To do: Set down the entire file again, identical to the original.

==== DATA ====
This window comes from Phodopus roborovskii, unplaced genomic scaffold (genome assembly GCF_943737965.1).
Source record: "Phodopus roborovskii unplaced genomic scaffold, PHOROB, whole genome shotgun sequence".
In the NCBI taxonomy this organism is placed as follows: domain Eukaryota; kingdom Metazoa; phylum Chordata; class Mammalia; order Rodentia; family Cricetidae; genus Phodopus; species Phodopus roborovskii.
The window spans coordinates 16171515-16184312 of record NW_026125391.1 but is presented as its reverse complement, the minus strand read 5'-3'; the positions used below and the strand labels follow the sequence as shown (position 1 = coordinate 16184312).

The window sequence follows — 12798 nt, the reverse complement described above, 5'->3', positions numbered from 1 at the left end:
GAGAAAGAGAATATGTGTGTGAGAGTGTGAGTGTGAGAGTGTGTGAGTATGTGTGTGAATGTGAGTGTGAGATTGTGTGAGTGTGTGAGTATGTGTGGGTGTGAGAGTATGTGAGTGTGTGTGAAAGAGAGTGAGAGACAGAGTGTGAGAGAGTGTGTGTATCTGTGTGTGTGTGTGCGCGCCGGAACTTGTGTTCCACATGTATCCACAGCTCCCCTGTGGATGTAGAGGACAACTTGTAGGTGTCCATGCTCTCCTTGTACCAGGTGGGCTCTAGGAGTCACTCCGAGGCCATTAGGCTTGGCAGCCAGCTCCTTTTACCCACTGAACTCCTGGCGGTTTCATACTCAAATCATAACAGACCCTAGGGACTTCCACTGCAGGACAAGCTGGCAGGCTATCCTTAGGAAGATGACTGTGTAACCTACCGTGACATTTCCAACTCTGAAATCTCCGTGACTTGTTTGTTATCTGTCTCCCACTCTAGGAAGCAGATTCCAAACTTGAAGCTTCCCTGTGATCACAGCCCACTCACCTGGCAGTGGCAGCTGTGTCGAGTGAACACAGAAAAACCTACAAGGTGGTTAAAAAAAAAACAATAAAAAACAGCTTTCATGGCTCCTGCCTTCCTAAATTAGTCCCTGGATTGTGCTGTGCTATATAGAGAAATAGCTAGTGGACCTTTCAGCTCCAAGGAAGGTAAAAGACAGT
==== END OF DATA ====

This window comes from Phodopus roborovskii, unplaced genomic scaffold (genome assembly GCF_943737965.1).
Source record: "Phodopus roborovskii unplaced genomic scaffold, PHOROB, whole genome shotgun sequence".
In the NCBI taxonomy this organism is placed as follows: domain Eukaryota; kingdom Metazoa; phylum Chordata; class Mammalia; order Rodentia; family Cricetidae; genus Phodopus; species Phodopus roborovskii.
The window spans coordinates 16171515-16184312 of record NW_026125391.1 but is presented as its reverse complement, the minus strand read 5'-3'; the positions used below and the strand labels follow the sequence as shown (position 1 = coordinate 16184312).

The window sequence follows — 12798 nt, the reverse complement described above, 5'->3', positions numbered from 1 at the left end:
GAGAAAGAGAATATGTGTGTGAGAGTGTGAGTGTGAGAGTGTGTGAGTATGTGTGTGAATGTGAGTGTGAGATTGTGTGAGTGTGTGAGTATGTGTGGGTGTGAGAGTATGTGAGTGTGTGTGAAAGAGAGTGAGAGACAGAGTGTGAGAGAGTGTGTGTATCTGTGTGTGTGTGTGCGCGCCGGAACTTGTGTTCCACATGTATCCACAGCTCCCCTGTGGATGTAGAGGACAACTTGTAGGTGTCCATGCTCTCCTTGTACCAGGTGGGCTCTAGGAGTCACTCCGAGGCCATTAGGCTTGGCAGCCAGCTCCTTTTACCCACTGAACTCCTGGCGGTTTCATACTCAAATCATAACAGACCCTAGGGACTTCCACTGCAGGACAAGCTGGCAGGCTATCCTTAGGAAGATGACTGTGTAACCTACCGTGACATTTCCAACTCTGAAATCTCCGTGACTTGTTTGTTATCTGTCTCCCACTCTAGGAAGCAGATTCCAAACTTGAAGCTTCCCTGTGATCACAGCCCACTCACCTGGCAGTGGCAGCTGTGTCGAGTGAACACAGAAAAACCTACAAGGTGGTTAAAAAAAAAACAATAAAAAACAGCTTTCATGGCTCCTGCCTTCCTAAATTAGTCCCTGGATTGTGCTGTGCTATATAGAGAAATAGCTAGTGGACCTTTCAGCTCCAAGGAAGGTAAAAGACAGT